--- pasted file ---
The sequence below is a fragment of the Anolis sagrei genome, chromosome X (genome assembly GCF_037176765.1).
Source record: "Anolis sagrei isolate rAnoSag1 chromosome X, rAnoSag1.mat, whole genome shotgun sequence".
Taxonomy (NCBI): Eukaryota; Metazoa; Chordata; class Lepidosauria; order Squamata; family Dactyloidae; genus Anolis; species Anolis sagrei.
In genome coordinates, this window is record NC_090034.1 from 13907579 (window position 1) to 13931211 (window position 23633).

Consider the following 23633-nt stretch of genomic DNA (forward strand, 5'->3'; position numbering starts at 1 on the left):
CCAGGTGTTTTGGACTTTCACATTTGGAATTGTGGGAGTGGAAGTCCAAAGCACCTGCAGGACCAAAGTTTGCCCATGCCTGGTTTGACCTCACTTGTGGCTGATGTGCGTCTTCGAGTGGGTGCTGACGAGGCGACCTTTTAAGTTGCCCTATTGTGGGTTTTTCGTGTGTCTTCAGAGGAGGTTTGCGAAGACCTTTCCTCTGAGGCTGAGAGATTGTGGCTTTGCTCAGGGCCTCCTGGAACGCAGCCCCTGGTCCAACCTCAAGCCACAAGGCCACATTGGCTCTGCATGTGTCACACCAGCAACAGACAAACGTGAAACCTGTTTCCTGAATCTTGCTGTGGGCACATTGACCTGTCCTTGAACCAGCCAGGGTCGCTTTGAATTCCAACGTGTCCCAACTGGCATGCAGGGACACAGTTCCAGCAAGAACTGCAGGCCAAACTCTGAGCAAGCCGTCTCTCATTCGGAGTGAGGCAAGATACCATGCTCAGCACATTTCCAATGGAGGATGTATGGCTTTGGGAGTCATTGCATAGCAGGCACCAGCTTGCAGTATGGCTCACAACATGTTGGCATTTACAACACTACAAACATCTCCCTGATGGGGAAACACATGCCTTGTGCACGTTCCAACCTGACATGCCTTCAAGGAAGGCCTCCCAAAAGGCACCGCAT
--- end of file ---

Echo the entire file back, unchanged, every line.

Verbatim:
The sequence below is a fragment of the Anolis sagrei genome, chromosome X (genome assembly GCF_037176765.1).
Source record: "Anolis sagrei isolate rAnoSag1 chromosome X, rAnoSag1.mat, whole genome shotgun sequence".
Taxonomy (NCBI): Eukaryota; Metazoa; Chordata; class Lepidosauria; order Squamata; family Dactyloidae; genus Anolis; species Anolis sagrei.
In genome coordinates, this window is record NC_090034.1 from 13907579 (window position 1) to 13931211 (window position 23633).

Consider the following 23633-nt stretch of genomic DNA (forward strand, 5'->3'; position numbering starts at 1 on the left):
CCAGGTGTTTTGGACTTTCACATTTGGAATTGTGGGAGTGGAAGTCCAAAGCACCTGCAGGACCAAAGTTTGCCCATGCCTGGTTTGACCTCACTTGTGGCTGATGTGCGTCTTCGAGTGGGTGCTGACGAGGCGACCTTTTAAGTTGCCCTATTGTGGGTTTTTCGTGTGTCTTCAGAGGAGGTTTGCGAAGACCTTTCCTCTGAGGCTGAGAGATTGTGGCTTTGCTCAGGGCCTCCTGGAACGCAGCCCCTGGTCCAACCTCAAGCCACAAGGCCACATTGGCTCTGCATGTGTCACACCAGCAACAGACAAACGTGAAACCTGTTTCCTGAATCTTGCTGTGGGCACATTGACCTGTCCTTGAACCAGCCAGGGTCGCTTTGAATTCCAACGTGTCCCAACTGGCATGCAGGGACACAGTTCCAGCAAGAACTGCAGGCCAAACTCTGAGCAAGCCGTCTCTCATTCGGAGTGAGGCAAGATACCATGCTCAGCACATTTCCAATGGAGGATGTATGGCTTTGGGAGTCATTGCATAGCAGGCACCAGCTTGCAGTATGGCTCACAACATGTTGGCATTTACAACACTACAAACATCTCCCTGATGGGGAAACACATGCCTTGTGCACGTTCCAACCTGACATGCCTTCAAGGAAGGCCTCCCAAAAGGCACCGCAT